Since the half-cent Proposition A sales tax became effective in
1982, bus costs have escalated unnecessarily in Los Angeles. By
comparison, San Diego's bus costs have been dropping in real terms. If
Los Angeles had done as well, the Metropolitan Transportation Authority
would have saved $170 million this year and $2 billion over the past 15
During the first three years of Proposition A, fares were reduced to
50 cents and annual bus ridership shot up 40%, from 354 million to 497
million. But it has been downhill ever since. The basic fare is up to
$1.35. MTA ridership is down to approximately 360 million for all bus
services and the three new rail lines combined. Through Proposition A and
the subsequently enacted half-cent Proposition C sales tax, local
taxpayers contributed more than half a billion dollars annually to MTA
bus and rail operating and capital costs. And what has been the net
benefit? A barely 2% increase in ridership, about the same number of
riders as are carried on Montebello's small but well regarded bus system.
More to the point, ridership has dropped more than one-quarter since
1985, driven away by unnecessary fare increases. If MTA costs had been
kept in check, the savings would have been more than sufficient to
maintain the 50-cent fare on both bus and rail services. Based on
industry formulas, MTA could have provided 30% more bus service and the
same rail service to nearly 600 million passengers if it had done as well
as San Diego.
The MTA, unlike San Diego, is unable to make the tough political
decisions necessary to put the interests of the public first. San Diego's
success comes from two related factors: separating policy from operations
and competitive bidding and contracting.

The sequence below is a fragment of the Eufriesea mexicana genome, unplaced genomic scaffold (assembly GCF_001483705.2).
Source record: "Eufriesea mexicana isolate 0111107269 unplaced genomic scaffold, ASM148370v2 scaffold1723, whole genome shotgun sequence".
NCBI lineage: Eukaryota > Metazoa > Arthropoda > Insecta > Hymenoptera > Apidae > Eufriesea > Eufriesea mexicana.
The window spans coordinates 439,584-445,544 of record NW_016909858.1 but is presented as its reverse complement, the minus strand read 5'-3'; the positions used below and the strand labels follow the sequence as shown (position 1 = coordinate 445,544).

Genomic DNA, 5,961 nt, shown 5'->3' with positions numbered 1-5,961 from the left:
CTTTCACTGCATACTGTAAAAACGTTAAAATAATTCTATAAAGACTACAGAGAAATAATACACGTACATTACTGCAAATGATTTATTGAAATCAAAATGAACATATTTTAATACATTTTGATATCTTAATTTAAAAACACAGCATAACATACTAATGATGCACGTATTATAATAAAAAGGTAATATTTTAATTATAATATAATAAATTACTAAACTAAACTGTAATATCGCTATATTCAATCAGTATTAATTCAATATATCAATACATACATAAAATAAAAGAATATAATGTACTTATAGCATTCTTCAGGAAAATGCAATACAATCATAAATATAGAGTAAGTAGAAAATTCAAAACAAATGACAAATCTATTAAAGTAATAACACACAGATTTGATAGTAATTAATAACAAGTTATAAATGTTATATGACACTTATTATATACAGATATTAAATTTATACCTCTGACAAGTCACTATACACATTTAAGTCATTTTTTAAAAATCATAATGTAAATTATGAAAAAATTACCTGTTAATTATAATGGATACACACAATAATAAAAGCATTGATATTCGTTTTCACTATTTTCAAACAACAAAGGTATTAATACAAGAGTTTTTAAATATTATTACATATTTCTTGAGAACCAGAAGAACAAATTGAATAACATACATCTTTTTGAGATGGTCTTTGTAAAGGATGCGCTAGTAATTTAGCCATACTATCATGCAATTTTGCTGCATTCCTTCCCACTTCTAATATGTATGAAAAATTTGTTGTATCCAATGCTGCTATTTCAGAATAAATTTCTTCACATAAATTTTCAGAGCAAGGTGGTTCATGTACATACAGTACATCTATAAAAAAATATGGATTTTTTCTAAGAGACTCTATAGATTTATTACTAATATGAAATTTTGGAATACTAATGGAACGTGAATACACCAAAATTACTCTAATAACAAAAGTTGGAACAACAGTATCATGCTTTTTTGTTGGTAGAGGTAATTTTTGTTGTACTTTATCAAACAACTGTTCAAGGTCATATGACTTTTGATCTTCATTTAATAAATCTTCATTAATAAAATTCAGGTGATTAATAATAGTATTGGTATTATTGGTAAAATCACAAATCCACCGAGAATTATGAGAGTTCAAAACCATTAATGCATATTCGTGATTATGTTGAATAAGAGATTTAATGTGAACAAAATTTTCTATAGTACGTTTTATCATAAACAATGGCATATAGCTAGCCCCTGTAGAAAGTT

San Diego's transit system is administered by the Metropolitan Transit
Development Board, which deals only in policy. It does not operate buses
and trains, it just ensures that they are operating. Not facing
day-to-day operational decisions, San Diego transit board members and
staff have been able to achieve substantial success. Not only have costs
dropped, but ridership has nearly doubled since 1982. A form of policy
separation was tried in Los Angeles from 1977 to 1992, but the policy
organization, the Los Angeles County Transportation Commission, had
insufficient authority to impose the needed reforms.
The most important factor in San Diego's success is competitive
contracting. Nearly 40% of San Diego's bus service is put out to
competitive bid, with public and private operators competing to provide
cost-efficient, quality service. Not only have costs dropped on these
services, but "ripple effect" savings have occurred on other services, as
management and labor, facing competition, have been forced to work
together to bring costs in line.
San Diego is not unique. The same formula is being used around the
world to produce more cost-effective and high quality transit services.
Transit systems in London, Stockholm, Copenhagen, Helsinki, Melbourne,
Auckland, Adelaide, Perth and Las Vegas are being or have been fully
converted to competitive contracting, with policy separated from
The Bus Riders Union in Los Angeles has it right. Bus riders are
paying too much and getting too little. The answer is not a new formula
for selecting MTA board members. Neither is the problem the general
manager or the MTA staff. It is much more fundamental. The problem is a
bankrupt administrative system infused with incentives that block reform
and ensure the future of the status quo. And the status quo does not mean
that things stay the same--it means they get worse.